Homer and Dwyer are both superb in their roles, delivering their lines with strength and clarity throughout the increasingly terrifying tale. Dwyer continues to act in the most bizarre ways with Homer desperately trying to make some sense of her actions, although it is obvious that her behaviour leaves him bewildered and frustrated at times.
It would, of course, be churlish of me to reveal the details of the plot and the outcome of the tale, but I can say that the last 10 minutes of the piece do put all the pieces back together very neatly and answer so many of the questions that were being asked during the interval.
With just the almost bare stage, it is left to some clever lighting effects to create the illusion of the park, a seaside town and even the rooms of several houses but, without any scenery to distract the senses, concentration falls on the cleverly written words of one of the Victorian era’s most successful writers and, judging by the totally silent auditorium, I wasn’t the only one totally focussed on this superbly crafted piece.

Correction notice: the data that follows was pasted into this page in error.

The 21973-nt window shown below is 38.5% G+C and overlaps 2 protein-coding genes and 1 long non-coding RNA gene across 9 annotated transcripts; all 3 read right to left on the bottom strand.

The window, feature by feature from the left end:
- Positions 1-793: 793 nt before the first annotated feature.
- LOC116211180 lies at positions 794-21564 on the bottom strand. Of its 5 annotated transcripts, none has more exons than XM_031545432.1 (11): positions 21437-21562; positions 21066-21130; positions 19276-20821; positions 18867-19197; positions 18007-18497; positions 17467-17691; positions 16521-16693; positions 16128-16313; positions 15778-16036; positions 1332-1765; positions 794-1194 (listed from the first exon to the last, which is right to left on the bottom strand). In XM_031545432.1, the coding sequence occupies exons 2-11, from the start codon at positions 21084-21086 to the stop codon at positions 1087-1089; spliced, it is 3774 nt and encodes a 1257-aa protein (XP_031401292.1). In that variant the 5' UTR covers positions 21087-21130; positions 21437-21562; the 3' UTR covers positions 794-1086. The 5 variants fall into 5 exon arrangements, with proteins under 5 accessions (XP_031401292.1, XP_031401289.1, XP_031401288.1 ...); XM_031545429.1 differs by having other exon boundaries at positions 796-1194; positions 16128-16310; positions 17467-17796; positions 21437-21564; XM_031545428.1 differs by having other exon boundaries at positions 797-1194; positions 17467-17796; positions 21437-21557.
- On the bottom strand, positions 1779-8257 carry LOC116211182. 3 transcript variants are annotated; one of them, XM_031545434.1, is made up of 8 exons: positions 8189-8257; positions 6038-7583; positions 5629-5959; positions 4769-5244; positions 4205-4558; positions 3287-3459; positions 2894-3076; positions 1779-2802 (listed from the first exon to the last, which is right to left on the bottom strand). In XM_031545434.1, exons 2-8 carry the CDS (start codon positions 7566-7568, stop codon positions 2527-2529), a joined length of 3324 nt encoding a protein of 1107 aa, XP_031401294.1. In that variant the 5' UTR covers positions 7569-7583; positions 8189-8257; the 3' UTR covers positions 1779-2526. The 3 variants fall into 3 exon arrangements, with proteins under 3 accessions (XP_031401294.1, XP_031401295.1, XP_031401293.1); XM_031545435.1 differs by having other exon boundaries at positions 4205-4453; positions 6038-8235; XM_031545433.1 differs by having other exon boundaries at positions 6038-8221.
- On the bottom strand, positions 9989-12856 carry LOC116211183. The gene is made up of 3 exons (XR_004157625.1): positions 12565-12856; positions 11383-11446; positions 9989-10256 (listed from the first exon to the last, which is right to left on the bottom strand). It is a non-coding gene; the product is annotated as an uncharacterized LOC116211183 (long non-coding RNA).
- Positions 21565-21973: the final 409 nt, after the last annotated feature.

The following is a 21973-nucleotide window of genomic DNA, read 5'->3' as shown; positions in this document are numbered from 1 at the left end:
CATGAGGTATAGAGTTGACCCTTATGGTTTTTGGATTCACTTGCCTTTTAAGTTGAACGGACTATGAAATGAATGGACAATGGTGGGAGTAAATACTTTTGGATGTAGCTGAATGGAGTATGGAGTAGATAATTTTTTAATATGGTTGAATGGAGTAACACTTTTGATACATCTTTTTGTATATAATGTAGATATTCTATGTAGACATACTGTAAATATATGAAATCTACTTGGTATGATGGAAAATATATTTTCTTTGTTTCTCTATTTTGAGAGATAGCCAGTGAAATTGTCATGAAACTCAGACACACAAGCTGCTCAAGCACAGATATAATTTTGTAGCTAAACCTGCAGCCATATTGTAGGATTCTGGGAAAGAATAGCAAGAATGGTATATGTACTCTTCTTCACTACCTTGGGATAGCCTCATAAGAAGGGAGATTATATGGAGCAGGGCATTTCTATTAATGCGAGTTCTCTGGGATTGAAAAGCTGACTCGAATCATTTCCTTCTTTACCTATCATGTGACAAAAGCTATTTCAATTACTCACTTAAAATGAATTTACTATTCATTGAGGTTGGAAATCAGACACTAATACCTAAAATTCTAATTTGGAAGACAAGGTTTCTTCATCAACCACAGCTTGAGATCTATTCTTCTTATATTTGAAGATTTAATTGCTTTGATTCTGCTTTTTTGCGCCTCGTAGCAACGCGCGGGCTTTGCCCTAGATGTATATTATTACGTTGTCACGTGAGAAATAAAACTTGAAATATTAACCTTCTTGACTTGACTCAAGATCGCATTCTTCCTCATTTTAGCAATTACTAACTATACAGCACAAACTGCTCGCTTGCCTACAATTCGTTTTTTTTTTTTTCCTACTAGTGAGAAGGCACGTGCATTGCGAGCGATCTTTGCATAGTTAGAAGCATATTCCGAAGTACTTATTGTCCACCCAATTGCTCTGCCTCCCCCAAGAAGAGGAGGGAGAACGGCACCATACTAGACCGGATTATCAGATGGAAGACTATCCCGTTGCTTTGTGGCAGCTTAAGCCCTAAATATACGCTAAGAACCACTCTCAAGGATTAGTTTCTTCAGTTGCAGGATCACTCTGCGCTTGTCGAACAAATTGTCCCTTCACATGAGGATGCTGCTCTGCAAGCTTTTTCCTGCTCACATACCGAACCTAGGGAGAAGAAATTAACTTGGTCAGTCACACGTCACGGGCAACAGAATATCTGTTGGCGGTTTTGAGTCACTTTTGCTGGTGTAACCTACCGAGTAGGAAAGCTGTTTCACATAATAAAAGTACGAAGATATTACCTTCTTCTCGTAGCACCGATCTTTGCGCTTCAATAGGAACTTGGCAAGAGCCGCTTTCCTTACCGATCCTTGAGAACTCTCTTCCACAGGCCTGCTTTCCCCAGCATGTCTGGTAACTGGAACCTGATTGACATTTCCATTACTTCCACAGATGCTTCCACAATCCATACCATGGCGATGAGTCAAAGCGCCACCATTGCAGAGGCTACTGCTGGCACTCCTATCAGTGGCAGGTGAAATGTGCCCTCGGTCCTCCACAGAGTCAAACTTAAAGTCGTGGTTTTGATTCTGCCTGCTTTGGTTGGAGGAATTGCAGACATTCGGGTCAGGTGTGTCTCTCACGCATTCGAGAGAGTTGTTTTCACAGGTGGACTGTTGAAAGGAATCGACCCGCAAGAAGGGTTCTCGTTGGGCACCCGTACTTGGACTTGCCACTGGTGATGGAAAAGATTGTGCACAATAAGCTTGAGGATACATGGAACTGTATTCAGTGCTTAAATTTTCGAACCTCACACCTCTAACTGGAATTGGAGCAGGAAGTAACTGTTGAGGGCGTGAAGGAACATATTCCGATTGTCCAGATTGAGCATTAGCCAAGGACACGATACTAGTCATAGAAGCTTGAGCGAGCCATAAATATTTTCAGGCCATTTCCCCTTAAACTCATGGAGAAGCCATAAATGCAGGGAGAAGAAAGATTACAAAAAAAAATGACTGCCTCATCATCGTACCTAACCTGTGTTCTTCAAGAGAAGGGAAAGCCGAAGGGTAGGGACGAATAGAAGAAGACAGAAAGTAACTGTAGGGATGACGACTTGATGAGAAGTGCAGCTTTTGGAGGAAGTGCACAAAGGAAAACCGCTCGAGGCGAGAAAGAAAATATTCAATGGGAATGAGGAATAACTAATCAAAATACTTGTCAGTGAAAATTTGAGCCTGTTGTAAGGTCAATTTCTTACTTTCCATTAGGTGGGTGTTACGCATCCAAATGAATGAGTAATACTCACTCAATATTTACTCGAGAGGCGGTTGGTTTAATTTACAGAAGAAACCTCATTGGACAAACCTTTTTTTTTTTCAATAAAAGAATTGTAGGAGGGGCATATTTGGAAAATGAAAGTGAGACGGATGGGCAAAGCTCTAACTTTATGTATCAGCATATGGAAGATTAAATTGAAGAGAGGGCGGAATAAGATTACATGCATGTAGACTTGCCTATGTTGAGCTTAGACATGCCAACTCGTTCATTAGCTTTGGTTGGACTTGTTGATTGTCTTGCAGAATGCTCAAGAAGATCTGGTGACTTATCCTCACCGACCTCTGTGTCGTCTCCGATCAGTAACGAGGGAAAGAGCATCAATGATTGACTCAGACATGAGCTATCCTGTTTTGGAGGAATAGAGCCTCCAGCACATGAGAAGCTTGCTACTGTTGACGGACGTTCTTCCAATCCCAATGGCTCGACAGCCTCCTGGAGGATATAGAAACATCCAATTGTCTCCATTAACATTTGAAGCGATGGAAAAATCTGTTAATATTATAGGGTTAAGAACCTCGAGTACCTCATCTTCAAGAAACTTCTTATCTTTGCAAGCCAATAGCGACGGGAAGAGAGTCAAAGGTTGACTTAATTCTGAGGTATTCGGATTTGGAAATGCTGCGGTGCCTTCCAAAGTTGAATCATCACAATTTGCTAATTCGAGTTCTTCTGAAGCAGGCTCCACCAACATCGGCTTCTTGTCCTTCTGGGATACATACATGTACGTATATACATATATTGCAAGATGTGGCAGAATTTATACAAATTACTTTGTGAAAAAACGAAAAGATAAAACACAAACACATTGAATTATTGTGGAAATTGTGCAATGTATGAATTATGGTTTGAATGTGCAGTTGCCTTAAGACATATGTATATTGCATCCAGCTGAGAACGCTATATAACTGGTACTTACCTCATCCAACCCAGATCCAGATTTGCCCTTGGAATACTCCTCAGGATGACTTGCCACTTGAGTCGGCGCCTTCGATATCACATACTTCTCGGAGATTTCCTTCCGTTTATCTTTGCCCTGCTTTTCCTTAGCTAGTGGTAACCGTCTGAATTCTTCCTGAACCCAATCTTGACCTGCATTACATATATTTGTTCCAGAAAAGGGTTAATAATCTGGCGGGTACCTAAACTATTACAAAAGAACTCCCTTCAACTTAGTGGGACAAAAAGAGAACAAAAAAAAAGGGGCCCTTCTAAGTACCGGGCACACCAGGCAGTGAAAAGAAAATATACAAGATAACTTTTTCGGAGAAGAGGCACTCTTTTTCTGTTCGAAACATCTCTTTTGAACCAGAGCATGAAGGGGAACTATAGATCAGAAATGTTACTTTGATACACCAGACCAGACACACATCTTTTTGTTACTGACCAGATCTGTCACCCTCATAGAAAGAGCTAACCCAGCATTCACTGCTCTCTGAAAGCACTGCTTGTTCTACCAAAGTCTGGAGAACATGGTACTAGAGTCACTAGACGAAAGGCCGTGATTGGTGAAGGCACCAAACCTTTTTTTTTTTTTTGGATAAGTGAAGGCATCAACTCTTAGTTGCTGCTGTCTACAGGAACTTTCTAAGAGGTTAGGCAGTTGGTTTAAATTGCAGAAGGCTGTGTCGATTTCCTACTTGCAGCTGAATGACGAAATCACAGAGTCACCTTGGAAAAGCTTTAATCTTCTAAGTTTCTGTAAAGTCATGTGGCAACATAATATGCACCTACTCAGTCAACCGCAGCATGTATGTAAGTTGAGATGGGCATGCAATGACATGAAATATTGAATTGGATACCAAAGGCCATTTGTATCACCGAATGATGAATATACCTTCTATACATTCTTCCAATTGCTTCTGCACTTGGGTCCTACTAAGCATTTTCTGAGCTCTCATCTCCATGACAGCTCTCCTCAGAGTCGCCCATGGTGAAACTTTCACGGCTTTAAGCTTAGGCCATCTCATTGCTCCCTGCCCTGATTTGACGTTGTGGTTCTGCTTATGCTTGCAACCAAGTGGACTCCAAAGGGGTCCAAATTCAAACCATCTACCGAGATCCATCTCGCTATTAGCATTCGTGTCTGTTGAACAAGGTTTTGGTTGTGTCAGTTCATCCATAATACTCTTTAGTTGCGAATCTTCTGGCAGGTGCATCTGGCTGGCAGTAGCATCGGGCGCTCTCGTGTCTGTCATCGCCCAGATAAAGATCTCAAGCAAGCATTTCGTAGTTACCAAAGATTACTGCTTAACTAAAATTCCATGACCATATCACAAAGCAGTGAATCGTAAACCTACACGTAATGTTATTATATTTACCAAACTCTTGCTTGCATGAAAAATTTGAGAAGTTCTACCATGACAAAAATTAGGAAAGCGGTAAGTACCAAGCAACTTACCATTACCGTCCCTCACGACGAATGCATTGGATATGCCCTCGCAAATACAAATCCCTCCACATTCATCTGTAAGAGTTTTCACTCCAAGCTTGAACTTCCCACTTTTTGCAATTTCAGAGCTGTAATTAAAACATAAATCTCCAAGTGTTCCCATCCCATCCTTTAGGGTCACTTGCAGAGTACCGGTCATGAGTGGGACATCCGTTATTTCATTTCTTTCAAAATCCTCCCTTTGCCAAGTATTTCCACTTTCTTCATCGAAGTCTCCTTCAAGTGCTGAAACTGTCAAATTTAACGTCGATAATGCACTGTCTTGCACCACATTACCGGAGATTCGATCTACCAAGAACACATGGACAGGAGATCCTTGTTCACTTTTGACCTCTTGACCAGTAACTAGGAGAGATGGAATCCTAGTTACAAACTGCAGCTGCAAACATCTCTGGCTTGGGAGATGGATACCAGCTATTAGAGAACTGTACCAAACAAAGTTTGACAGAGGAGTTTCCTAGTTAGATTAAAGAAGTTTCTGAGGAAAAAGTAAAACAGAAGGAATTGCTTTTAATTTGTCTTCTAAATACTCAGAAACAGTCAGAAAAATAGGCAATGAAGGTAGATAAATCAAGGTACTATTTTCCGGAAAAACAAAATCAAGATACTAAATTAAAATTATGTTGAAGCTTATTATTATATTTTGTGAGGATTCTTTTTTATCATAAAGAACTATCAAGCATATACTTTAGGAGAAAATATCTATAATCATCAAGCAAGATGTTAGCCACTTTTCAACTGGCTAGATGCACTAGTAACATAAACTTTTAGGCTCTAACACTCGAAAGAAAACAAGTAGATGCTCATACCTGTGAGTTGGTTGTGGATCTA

**** Four Stars
British Theatre Guide
Wilkie Collins is primarily known for his 1859 mystery novel The Woman in White, his work nine years later The Moonstone—considered to be the first modern English detective novel—and his collaboration with Charles Dickens.
John Goodrum, founder of Rumpus Theatre Company, discovered that Collins had written a short story or “little novel”, The Ghost’s Touch!, otherwise known as Mrs Zant and the Ghost. He turned it into a play which Rumpus produced in 2012; now it is being revived for a tour which continues until February 2018 after opening at Chesterfield’s Pomegranate.